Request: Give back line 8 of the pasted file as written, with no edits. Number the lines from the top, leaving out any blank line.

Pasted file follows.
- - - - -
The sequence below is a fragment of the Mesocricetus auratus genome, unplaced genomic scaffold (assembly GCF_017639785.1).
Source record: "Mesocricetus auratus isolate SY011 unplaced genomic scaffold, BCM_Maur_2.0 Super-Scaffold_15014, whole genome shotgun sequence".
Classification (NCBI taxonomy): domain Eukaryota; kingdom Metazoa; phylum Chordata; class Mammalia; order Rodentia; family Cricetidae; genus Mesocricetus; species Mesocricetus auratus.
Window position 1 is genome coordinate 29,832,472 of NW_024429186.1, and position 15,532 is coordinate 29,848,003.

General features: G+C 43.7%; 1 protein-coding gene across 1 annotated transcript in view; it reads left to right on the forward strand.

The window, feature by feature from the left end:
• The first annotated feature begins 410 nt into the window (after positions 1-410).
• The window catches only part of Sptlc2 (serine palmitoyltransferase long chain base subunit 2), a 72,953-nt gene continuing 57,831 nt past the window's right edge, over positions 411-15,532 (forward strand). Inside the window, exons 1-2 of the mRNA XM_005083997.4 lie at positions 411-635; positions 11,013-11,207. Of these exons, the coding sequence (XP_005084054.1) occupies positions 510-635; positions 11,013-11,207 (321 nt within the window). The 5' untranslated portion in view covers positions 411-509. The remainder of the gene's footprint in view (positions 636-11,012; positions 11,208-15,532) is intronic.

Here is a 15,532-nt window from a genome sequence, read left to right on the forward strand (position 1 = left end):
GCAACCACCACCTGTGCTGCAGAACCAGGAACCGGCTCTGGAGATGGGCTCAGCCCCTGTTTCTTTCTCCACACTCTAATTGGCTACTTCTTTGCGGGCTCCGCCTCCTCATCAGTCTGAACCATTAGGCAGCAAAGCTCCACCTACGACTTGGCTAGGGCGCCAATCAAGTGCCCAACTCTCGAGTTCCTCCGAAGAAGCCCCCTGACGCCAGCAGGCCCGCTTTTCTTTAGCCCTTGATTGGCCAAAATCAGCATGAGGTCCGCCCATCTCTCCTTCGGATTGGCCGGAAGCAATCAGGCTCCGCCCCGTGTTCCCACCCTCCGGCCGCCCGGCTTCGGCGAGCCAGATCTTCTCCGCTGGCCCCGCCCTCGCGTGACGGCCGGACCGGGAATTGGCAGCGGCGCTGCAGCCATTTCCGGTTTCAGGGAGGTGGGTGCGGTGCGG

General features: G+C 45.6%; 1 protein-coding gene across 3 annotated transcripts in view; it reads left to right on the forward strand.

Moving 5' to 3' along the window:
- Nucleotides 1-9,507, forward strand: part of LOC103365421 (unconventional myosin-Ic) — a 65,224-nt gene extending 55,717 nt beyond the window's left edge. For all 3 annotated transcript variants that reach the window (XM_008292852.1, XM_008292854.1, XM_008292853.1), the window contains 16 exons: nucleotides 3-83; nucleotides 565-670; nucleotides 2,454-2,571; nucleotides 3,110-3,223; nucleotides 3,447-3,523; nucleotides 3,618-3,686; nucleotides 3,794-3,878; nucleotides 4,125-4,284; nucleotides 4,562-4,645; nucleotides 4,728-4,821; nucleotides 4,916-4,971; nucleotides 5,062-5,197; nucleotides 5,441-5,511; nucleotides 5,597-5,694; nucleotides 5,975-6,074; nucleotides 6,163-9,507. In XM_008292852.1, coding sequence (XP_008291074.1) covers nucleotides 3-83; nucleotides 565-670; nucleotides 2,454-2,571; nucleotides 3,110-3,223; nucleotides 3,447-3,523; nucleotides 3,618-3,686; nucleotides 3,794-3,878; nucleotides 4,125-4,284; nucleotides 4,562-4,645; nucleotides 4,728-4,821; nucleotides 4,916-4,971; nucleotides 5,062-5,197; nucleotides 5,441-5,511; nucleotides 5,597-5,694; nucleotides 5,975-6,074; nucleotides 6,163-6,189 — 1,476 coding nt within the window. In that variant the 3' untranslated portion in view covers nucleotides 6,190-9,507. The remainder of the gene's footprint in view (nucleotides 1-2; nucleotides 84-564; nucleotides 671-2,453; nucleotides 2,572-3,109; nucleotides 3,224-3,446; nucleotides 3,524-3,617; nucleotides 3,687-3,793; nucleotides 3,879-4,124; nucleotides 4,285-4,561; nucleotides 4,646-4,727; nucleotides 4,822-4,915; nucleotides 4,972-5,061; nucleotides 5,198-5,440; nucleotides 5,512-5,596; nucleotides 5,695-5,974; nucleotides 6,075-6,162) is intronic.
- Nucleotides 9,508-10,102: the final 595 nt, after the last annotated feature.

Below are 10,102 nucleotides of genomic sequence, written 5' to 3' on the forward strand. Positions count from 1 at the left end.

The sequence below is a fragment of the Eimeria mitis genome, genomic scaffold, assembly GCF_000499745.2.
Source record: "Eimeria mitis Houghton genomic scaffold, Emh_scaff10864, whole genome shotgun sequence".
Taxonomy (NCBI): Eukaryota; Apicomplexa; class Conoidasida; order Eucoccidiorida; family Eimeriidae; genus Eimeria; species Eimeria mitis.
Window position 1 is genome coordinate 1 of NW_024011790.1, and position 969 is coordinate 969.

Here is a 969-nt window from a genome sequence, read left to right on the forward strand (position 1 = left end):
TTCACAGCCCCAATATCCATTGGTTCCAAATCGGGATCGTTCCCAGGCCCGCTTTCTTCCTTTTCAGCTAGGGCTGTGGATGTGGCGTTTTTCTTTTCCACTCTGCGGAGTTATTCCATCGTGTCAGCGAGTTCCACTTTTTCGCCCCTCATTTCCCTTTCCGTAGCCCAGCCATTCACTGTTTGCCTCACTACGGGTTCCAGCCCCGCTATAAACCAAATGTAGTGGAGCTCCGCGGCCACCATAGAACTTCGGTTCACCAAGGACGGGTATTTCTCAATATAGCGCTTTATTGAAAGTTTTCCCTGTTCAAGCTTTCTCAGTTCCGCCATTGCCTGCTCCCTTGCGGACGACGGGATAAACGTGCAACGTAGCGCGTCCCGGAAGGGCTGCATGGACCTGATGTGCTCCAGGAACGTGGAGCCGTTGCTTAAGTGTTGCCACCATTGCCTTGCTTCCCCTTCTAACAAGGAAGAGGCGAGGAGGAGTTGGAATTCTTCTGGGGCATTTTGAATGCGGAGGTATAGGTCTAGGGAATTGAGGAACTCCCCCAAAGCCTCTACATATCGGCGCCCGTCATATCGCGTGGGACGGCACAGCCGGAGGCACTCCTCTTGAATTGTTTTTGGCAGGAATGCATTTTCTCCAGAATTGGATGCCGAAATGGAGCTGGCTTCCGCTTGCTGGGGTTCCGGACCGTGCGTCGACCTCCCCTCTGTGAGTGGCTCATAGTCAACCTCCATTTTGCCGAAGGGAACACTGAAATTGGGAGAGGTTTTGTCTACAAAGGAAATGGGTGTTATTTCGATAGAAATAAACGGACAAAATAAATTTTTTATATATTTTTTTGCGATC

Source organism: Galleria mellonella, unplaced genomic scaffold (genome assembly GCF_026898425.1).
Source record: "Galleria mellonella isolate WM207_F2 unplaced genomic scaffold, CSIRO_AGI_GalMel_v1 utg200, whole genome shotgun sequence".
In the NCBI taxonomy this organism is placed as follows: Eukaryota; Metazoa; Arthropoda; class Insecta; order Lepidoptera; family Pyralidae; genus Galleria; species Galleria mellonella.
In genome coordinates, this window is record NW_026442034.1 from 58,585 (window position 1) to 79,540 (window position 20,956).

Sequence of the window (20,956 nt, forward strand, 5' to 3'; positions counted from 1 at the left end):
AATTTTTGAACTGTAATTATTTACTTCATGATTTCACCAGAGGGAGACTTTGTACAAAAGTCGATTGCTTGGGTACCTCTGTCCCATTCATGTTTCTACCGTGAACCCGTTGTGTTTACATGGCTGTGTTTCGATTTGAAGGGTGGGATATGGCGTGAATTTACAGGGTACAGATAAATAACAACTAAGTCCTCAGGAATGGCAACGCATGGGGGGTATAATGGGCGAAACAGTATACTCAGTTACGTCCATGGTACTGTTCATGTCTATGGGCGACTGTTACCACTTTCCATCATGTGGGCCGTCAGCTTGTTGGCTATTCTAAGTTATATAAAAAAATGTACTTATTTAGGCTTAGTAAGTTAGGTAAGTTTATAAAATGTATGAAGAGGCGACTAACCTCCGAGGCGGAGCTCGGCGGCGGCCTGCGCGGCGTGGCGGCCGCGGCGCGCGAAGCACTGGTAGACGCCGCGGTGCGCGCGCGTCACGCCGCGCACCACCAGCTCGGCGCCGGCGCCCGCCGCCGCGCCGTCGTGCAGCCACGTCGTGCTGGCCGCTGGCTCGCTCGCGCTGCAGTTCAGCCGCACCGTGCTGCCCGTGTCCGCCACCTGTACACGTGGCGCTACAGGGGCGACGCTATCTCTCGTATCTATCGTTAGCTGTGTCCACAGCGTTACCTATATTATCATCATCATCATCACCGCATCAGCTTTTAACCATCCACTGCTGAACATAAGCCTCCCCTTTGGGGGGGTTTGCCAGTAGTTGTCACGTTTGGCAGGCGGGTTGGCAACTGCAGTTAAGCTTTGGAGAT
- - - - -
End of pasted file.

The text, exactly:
• The window catches only part of Sptlc2 (serine palmitoyltransferase long chain base subunit 2), a 72,953-nt gene continuing 57,831 nt past the window's right edge, over positions 411-15,532 (forward strand). Inside the window, exons 1-2 of the mRNA XM_005083997.4 lie at positions 411-635; positions 11,013-11,207. Of these exons, the coding sequence (XP_005084054.1) occupies positions 510-635; positions 11,013-11,207 (321 nt within the window). The 5' untranslated portion in view covers positions 411-509. The remainder of the gene's footprint in view (positions 636-11,012; positions 11,208-15,532) is intronic.